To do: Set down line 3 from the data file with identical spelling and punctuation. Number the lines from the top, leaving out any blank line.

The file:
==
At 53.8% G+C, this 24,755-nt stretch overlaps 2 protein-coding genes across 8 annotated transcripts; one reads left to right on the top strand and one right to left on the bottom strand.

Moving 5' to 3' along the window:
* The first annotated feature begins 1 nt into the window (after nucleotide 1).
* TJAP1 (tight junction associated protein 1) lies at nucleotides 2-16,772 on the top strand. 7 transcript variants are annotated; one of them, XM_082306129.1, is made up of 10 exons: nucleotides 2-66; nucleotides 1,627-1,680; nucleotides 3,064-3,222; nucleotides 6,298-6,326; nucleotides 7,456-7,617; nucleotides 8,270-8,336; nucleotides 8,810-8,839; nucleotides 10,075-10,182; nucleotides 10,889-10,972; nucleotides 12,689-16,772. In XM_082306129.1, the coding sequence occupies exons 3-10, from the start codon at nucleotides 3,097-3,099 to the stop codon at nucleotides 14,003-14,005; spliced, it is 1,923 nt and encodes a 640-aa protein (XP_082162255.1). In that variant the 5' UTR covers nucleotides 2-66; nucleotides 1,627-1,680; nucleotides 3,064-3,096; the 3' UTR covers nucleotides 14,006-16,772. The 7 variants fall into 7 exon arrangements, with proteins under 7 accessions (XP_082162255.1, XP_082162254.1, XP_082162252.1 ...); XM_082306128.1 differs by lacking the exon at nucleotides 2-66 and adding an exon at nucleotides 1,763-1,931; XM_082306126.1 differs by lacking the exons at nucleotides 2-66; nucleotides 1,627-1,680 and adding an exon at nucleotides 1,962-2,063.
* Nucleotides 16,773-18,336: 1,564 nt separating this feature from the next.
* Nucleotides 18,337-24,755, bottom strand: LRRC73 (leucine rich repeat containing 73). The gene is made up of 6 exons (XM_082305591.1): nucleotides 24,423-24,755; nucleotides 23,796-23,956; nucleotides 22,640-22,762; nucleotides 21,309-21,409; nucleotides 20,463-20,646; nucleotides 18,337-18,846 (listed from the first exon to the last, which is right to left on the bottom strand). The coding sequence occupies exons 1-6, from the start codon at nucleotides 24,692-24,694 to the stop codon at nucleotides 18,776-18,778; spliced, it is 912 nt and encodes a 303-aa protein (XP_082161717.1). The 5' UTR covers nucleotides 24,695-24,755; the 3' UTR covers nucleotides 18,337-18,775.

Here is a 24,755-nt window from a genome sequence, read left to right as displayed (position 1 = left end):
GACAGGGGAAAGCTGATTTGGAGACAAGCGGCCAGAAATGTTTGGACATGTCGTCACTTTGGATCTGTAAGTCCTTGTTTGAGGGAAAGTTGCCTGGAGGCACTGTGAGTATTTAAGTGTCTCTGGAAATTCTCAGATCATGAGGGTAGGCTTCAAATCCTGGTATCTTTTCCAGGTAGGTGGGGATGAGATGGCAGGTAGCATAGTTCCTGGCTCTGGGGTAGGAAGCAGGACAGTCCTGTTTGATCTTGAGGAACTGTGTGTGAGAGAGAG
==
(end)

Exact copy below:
* The first annotated feature begins 1 nt into the window (after nucleotide 1).